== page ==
Continuing to Die: There Once Lived a Woman Who Tried to Kill Her Neighbour’s Baby by Ludmilla Petrushevskaya

These twin faults don’t have to be damaging in a short story. Brevity is no sin, for the best short stories are mere vignettes anyway, containing and pulsing with snatches of life. And as long as the story isn’t a whodunit, the predicted conclusion is tolerated if the writing can stand up — the travelling being more enjoyable than the arriving. But a good portion of these tales are too episodic to have a sustaining impact. We feel it in particular in a story called “The Miracle.” As in her novel, The Time: Night, we have a woman who is tormented by her abusive and ungrateful son. At her wit’s end, she is told to find Uncle Kornil who can give her advice. It turns out he lives in the boiler room of a hospital. She is instructed to take as an offering a bottle of vodka. She discovers quickly he doesn’t live alone there, it being

the gathering spot for all local drunks. It looked like every bum in the neighborhood hung out there.

Two or three loitered near the basement door, either waiting for someone or just passing the time.

Worried they’d steal her vodka, Nadya made for the door like a tank, sweeping the drunks from the way and knocking loudly on the door. It opened just a sliver, then welcomed her fully when Nadya flashed one of her bottles from the bag. The drunks outside tried to get in behind her, and there was some commotion as she entered the basement.

She was immediately relieved of one of the bottles; the person who did so informed Nadya that Uncle Kornil was very ill and mustn’t be allowed to drink under any circumstances.

He pointed her to a corner where a man lay next to an old wardrobe with its doors missing. He looked like he’d just been picked out of the trash. He lay with his arms outstretched. This was Kornil.

No impressions, no smells, no real sights — there is hardly any distinction between this scene and the one Nadya has just left aboveground. What should be a descent into a scabrous and toxic netherworld is nothing more than an unsavoury trip downstairs. Petrushevskaya opts for plain description and forges an atmosphere shorn of menace. The similes are either misjudged (“Nadya made for the door like a tank”) or stale (“He looked like he’d just been picked out of the trash”). (Later, and paradoxically, in a bid to give more life to Kornil, we are told “Kornil lay there like a corpse”). The author’s approach serves a purpose when describing feeling but not a mood or a scene. It reminds us that these are skeletal fairy-tales when placed alongside Carter’s colourful, gutsy abundance; too brittle when weighed against Kafka’s robustness. In a similar vein “The Black Coat” is underwritten. We find ourselves reading Petrushevskaya and longing to shade in the missing detail. The dark building in which the amnesiac girl loses herself further should be more, namely a threatening funhouse where each room is a hall-of-mirrors which distorts images, discomfits characters and disorientates both character and reader. By the same token we yearn to refashion her endings. When the girl’s mother says “Dear God, what a terrible dream I’ve just had,” the wearyingly familiar ground annuls the other shock Petrushevskaya has for us.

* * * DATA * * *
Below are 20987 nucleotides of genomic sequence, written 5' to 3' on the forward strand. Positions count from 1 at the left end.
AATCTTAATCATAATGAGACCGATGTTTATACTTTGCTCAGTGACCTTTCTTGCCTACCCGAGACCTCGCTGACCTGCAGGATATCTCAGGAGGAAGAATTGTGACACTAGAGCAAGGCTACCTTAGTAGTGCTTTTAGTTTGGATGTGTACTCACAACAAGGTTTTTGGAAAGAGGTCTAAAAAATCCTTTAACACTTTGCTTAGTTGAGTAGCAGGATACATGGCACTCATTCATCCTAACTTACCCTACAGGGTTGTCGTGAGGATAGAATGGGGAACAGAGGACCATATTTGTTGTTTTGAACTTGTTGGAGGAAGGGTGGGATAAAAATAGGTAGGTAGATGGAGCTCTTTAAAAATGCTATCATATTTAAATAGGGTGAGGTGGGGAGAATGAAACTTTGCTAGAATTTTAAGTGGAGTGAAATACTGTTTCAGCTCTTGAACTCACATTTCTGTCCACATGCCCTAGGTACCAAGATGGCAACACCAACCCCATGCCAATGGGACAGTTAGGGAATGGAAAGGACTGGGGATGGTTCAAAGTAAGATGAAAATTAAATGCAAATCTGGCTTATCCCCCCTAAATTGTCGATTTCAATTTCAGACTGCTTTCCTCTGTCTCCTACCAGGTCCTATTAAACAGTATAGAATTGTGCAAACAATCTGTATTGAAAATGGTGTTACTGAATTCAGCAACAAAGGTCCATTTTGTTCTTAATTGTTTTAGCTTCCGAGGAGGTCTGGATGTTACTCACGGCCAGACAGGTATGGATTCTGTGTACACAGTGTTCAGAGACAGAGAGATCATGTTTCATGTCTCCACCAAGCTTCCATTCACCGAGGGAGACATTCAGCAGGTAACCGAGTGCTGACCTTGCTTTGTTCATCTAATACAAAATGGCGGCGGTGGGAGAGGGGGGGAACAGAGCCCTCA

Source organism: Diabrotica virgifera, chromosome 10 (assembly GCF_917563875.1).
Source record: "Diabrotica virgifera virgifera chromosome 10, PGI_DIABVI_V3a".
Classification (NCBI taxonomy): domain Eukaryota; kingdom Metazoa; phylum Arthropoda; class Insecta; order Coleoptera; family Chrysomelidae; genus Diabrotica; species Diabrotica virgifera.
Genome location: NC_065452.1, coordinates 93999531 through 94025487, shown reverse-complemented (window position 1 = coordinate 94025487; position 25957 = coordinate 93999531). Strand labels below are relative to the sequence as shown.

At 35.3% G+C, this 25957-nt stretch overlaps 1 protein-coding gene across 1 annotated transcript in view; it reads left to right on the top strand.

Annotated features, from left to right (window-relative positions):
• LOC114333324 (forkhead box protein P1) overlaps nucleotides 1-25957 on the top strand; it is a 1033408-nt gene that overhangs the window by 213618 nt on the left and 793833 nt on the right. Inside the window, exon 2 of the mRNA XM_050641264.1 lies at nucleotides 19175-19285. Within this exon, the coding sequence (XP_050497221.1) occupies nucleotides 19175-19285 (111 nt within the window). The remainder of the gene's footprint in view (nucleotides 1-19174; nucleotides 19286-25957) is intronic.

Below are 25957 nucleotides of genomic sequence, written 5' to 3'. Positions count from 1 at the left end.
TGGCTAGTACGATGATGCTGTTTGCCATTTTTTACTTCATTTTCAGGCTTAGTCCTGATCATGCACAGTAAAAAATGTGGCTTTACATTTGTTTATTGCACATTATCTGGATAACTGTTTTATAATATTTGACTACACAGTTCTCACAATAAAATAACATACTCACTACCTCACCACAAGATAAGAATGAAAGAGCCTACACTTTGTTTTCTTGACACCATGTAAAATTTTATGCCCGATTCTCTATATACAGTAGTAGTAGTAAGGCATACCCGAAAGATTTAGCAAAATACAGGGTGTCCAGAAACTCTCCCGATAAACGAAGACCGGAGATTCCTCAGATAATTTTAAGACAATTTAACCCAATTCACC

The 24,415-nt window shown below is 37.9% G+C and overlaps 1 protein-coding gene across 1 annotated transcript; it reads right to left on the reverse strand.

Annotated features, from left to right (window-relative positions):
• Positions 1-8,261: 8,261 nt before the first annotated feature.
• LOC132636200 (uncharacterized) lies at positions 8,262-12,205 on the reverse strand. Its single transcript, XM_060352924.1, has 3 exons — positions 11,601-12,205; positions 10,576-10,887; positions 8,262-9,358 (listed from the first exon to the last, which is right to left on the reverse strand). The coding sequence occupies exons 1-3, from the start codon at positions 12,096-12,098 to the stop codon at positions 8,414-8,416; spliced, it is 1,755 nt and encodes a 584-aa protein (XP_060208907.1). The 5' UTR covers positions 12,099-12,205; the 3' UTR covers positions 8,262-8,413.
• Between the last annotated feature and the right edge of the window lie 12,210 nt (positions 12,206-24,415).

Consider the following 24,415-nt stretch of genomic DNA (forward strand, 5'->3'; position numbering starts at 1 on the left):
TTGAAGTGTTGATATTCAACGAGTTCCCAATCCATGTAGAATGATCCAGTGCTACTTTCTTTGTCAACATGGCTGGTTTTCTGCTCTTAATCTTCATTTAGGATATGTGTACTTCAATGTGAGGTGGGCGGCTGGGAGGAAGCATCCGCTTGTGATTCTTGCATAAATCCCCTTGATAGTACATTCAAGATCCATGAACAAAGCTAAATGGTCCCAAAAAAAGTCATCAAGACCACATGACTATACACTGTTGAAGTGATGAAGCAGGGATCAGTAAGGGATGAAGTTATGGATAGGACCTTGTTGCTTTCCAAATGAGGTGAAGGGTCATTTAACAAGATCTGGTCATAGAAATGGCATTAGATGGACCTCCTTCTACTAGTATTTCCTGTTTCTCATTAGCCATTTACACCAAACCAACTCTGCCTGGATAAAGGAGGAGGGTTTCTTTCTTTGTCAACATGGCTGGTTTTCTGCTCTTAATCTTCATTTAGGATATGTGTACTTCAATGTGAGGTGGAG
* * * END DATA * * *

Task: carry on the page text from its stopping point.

Her tales are Kafka-like rather than Kafkaesque, as the latter carries with it an in-built set of tropes and themes. But unlike Kafka, Petrushevskaya tells rather than foretells, choosing to illustrate the quotidian misery of Soviet and post-Soviet life, not what future miseries might be in store. There is grievance and criticism to be found in these stories but no one-man armies railing or flailing ineffectually against tortuous laws, warped justice and amorphous authority. The most Kafka-like stories in this collection deal with the topos of persecution: “The New Robinson Crusoes,” in which a family are on the run in the “forgotten country” to escape an unnamed foe, and “Hygiene,” which has a family barricading themselves indoors to protect against a life-threatening epidemic. Both families are therefore retreating, with outside and inside flip-sides of the same coin. Tellingly, the family in “Hygiene” is the R. family, redolent of The Trial’s Josef K., and later Coetzee’s Michael K — broken, stubby, abbreviated names (like the m-d) for withered, worn-down characters, and their close confinement in their prison-cell home brings to mind the Strafkolonie and Michael K’s holding camps. Once again they are characters we are not fully allowed to get acquainted with. Petrushevskaya holds too much back, sometimes only doling out shadows: In “There’s Someone in the House” the m-d encounters scavengers in the gloom who behave “like shades of men — shy, unnoticeable, dark.” And in ‘The Shadow Life’ we hear that “her mother had been young still and might have fallen into that shadow life, from which so many people never return.” Not only single characters but whole families in her stories drift across the page and perform deeds but who are ultimately unknowable. Families are usually fragmented wholes in Petrushevskaya’s world anyway, with members dispersed, marriages shattered and homes broken. “All those family dramas straight out of Turgenev,” our m-d says when recalling what it was like to have a family, but the cruelty among family members, ranging from bickering to hatred, with scars left festering and feuds unresolved, lies in stark contrast to Turgenev’s essentially redemptive tales, even when they do come at the cost of unfulfilled love.

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